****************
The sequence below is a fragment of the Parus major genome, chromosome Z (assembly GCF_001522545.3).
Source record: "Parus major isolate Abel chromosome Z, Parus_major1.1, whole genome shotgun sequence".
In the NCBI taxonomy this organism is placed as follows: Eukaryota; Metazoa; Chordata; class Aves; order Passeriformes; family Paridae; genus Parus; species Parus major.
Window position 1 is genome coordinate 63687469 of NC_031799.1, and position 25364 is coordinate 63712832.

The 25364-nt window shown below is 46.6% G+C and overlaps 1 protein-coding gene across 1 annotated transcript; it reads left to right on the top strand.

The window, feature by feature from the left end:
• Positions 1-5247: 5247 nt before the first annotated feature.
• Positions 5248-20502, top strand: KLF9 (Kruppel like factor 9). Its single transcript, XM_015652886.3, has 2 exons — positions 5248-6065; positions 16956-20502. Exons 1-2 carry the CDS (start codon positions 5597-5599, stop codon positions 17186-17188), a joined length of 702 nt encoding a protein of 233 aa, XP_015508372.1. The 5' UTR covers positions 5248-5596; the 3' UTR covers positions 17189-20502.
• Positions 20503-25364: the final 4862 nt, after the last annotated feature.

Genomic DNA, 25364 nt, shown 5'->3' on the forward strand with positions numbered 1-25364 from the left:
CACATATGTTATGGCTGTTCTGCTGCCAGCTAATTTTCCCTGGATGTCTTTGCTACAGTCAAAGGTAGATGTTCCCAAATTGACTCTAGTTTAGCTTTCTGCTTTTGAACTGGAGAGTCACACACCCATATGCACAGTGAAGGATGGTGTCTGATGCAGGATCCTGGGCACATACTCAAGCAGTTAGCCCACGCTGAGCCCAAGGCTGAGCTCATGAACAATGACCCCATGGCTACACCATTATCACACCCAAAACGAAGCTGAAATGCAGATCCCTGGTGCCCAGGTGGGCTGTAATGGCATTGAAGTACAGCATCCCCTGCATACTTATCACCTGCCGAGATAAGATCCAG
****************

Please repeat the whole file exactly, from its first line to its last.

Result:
The sequence below is a fragment of the Parus major genome, chromosome Z (assembly GCF_001522545.3).
Source record: "Parus major isolate Abel chromosome Z, Parus_major1.1, whole genome shotgun sequence".
In the NCBI taxonomy this organism is placed as follows: Eukaryota; Metazoa; Chordata; class Aves; order Passeriformes; family Paridae; genus Parus; species Parus major.
Window position 1 is genome coordinate 63687469 of NC_031799.1, and position 25364 is coordinate 63712832.

The 25364-nt window shown below is 46.6% G+C and overlaps 1 protein-coding gene across 1 annotated transcript; it reads left to right on the top strand.

The window, feature by feature from the left end:
• Positions 1-5247: 5247 nt before the first annotated feature.
• Positions 5248-20502, top strand: KLF9 (Kruppel like factor 9). Its single transcript, XM_015652886.3, has 2 exons — positions 5248-6065; positions 16956-20502. Exons 1-2 carry the CDS (start codon positions 5597-5599, stop codon positions 17186-17188), a joined length of 702 nt encoding a protein of 233 aa, XP_015508372.1. The 5' UTR covers positions 5248-5596; the 3' UTR covers positions 17189-20502.
• Positions 20503-25364: the final 4862 nt, after the last annotated feature.

Genomic DNA, 25364 nt, shown 5'->3' on the forward strand with positions numbered 1-25364 from the left:
CACATATGTTATGGCTGTTCTGCTGCCAGCTAATTTTCCCTGGATGTCTTTGCTACAGTCAAAGGTAGATGTTCCCAAATTGACTCTAGTTTAGCTTTCTGCTTTTGAACTGGAGAGTCACACACCCATATGCACAGTGAAGGATGGTGTCTGATGCAGGATCCTGGGCACATACTCAAGCAGTTAGCCCACGCTGAGCCCAAGGCTGAGCTCATGAACAATGACCCCATGGCTACACCATTATCACACCCAAAACGAAGCTGAAATGCAGATCCCTGGTGCCCAGGTGGGCTGTAATGGCATTGAAGTACAGCATCCCCTGCATACTTATCACCTGCCGAGATAAGATCCAG